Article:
Thursday, August 18, 2011

School of Ministry Entrepreneurship Course

Ministry school graduates in Uganda – really anyone working in ministry here – are often responsible for supporting themselves financially. Occasionally an out-of-country church provides support but having that support is not a guarantee. As a result these folks must also have one or more income-generating jobs. With a 40+ percent unemployment rate, self-employment is often the only option.

Ministry school provides pastoral and ministry training, as you’d expect. The school focuses on what it does best – ministry. Graduates – both professional and lay ministers – have no way to financially support themselves and have no teaching or skills in business.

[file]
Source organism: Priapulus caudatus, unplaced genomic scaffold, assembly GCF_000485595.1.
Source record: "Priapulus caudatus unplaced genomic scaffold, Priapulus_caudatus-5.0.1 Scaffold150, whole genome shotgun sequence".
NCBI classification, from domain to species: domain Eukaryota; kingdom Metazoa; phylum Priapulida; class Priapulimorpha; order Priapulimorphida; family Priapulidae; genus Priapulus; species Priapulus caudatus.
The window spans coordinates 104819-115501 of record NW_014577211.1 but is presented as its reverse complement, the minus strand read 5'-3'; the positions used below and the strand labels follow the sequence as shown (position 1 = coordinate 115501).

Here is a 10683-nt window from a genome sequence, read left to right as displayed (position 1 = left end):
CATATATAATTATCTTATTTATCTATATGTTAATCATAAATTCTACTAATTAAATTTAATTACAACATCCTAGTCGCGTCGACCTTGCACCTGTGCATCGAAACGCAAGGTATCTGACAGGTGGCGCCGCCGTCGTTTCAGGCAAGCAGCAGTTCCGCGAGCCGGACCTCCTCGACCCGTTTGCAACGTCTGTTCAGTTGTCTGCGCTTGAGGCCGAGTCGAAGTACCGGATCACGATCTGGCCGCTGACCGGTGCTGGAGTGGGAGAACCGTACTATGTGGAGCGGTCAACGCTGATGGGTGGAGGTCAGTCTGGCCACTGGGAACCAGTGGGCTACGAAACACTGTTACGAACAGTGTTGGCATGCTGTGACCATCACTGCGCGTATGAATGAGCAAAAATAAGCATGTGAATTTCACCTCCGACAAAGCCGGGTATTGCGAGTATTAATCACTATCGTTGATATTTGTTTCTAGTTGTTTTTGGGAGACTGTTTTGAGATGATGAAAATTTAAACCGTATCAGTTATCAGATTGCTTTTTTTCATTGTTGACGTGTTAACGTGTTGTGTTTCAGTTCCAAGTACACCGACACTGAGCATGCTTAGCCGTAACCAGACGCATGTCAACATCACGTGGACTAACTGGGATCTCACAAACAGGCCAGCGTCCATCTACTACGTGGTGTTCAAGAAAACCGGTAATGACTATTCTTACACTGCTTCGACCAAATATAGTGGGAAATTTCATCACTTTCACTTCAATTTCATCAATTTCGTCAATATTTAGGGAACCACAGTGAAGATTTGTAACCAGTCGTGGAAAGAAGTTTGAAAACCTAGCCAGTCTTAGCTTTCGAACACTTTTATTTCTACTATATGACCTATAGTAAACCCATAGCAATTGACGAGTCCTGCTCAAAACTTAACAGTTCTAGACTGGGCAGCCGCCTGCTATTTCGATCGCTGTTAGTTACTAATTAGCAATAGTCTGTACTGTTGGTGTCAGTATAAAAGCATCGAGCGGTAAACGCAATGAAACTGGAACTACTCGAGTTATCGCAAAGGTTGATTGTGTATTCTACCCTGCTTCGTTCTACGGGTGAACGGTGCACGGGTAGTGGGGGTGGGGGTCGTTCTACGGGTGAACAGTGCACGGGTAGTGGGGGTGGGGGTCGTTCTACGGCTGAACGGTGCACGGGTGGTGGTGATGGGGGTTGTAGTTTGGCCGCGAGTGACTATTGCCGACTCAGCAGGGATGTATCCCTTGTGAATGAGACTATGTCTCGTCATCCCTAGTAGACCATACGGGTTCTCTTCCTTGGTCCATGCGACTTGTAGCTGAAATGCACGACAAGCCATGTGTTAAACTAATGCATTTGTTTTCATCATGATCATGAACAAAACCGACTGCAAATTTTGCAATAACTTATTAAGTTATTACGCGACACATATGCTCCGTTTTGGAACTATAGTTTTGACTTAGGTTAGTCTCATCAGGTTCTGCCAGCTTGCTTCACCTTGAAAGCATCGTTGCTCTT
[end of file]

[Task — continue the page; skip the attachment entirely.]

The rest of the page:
A four-week Entrepreneurship course at the School of Ministry began with about 12 students from the school and a few community members. Much like the work with TTATCC, these students began thinking about what kind of income-generating work they could begin. One person had a non-traditional work goal, which was refreshing. Others had ideas that mirrored much of what Uganda is already doing. I challenged the students to think about finding some work that isn’t commonly done here but is still needed or to differentiate their work in some way so that customers come to them instead of the mass of competition.

Homework assignments included finalizing the strategic framework we began in class and putting the first two sections of their business plans together. By the end of the course, each participant will have a fully developed business plan to help guide their decision-making efforts and to submit to possible startup investors. They’re already asking for teaching in other subjects so I look forward to the doors God will open for them as they expand their knowledge about business in Uganda.